In 1979, Islamism took hold in Shi'a Iran, where the new Republic's constitution proclaimed its basis on the exclusive sovereignty of Allah. From the 1940s Khomeini (d. 1989) wrote on Islamist themes about the overthrow of the government and by the 1960s was known as an Ayatollah (literally, 'sign of God') and Marja' al-Taqlid (source of emulation), the top scholarly titles in Twelver Shi'ism. He denounced the Iranian state for its US-inspired reform attempts and favourable treatment of Americans and Israel. Echoing Sunni Islamists, he taught that Jews, Crusaders, Imperialists and Orientalists had distorted Muslims' view of their own religion. Distinctly Shia, however, was his view that until the twelfth Imam returns, political authority had passed to the jurists to lead the people in defeating external enemies, establishing and governing the Islamic state.
According to Morrisey (writing in 2022), three broad tendencies define contemporary Islam: Neo-traditionalists represented by the scholars (Ulema) graduating from institutions like the prestigious al-Azhar University in Cairo, the Shi'i seminaries, or the Indonesian Nahdlatul Ulama, seek continuity with the traditional schools of legal thought and theology, and the Sufi orders. For them, Islam is a theological doctrine, a moral code, and spritual source, and is not conditional on establishing political government. Loyalty and patriotism towards the modern nation-state that grants them freedom of worship is advocated and a virtue. They are willing to make common inter-faith cause in their concern about a spiritual crisis of modernity and tend to be socially conservative, while seeing Islam as tolerant and moderate.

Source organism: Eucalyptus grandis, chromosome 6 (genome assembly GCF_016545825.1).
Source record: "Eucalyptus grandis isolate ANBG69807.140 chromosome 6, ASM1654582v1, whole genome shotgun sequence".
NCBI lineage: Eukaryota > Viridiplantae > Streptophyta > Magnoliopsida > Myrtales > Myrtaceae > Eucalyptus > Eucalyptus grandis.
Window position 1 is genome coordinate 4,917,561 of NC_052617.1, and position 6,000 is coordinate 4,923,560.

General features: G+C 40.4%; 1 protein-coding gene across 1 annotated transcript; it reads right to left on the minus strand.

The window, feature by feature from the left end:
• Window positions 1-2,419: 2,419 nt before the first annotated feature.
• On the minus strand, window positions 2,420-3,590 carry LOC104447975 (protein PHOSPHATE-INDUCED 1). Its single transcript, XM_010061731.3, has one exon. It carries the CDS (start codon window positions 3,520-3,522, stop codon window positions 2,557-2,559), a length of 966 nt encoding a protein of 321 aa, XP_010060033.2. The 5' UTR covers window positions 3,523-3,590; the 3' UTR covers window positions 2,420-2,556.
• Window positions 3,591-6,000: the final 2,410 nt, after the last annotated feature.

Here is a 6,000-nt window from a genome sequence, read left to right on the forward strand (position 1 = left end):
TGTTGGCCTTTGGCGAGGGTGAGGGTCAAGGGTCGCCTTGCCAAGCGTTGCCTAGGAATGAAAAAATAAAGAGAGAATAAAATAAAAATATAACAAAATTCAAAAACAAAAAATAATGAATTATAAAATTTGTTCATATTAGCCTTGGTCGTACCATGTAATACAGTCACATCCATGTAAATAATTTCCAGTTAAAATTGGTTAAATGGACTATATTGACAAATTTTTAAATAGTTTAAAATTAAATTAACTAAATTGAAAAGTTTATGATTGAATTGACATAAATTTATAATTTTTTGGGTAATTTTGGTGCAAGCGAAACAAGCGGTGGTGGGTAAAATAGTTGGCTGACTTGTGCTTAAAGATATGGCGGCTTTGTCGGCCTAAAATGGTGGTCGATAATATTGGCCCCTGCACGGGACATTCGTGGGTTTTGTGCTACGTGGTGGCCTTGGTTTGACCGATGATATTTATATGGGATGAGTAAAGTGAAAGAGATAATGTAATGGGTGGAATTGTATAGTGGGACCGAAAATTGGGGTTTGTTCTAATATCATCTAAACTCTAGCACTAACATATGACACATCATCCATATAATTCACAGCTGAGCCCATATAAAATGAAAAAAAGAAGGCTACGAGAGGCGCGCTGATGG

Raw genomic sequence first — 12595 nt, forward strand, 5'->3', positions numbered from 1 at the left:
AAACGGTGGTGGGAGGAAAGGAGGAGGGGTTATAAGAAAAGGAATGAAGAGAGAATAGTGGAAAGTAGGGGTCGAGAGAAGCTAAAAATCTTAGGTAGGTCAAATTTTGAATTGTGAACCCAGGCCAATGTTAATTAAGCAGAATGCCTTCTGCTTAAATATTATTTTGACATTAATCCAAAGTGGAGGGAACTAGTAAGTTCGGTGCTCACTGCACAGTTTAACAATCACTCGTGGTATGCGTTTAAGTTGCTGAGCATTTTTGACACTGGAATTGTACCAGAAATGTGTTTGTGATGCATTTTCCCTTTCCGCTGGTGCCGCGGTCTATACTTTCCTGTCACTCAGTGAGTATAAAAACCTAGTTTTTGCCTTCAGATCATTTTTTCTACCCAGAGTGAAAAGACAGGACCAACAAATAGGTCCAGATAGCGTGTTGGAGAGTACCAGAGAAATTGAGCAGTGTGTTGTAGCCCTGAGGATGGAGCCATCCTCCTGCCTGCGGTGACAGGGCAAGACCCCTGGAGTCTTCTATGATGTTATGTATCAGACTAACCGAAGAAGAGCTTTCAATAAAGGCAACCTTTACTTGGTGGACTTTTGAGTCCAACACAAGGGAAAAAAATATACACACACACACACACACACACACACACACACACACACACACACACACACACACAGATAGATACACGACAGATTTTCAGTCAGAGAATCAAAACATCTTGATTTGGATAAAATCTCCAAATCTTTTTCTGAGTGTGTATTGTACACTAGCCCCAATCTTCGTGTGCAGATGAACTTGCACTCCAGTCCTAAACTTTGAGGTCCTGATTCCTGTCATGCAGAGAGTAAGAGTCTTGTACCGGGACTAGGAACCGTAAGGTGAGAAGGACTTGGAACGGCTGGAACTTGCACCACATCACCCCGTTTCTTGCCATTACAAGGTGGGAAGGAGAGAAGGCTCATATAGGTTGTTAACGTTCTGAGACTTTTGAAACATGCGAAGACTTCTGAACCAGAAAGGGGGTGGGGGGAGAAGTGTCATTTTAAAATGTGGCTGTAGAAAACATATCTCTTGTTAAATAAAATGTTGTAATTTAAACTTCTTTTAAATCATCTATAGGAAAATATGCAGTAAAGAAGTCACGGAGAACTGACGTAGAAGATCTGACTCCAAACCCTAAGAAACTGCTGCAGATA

Salafis and Islamists are concerned with purity of belief and preventing innovation, heirs to Ibn Taymiyyah and al-Wahhab. They are opposed to most other tendancies in Islam such as neo-traditionalism, Sufism and Islamic modernists. Quietest Salafis such as the Wahhabists of Saudi Arabia are focused on what they call purification and education, while Islamist Salafi political parties are commited to advancing "the Islamic solution" (al-hall al-islam) to all social and political problems. The latter will work with their governments with a view to eventually overthrowing them, and are strongly opposed to the West, Israel, and secularism. At the far end of the spectrum are the Salafi-Jihadists like al-Qaeda and ISIS. These groups advocate violent jihad in order to destroy the enemies of Islam and ultimately achieve a global Caliphate, drawing their heritage from Sayyid Qutb. To them, democracy is "the tribulation of the age", while Shi'a, secularist Muslims, and rulers of Muslim countries are apostates, supported by "clerics of evil". They and the Judeo-Crusader west must all be fought and killed. Like some classical scholars (see Jihad in Islamic Law) these groups take an extreme abrogationist approach to reading the Quran.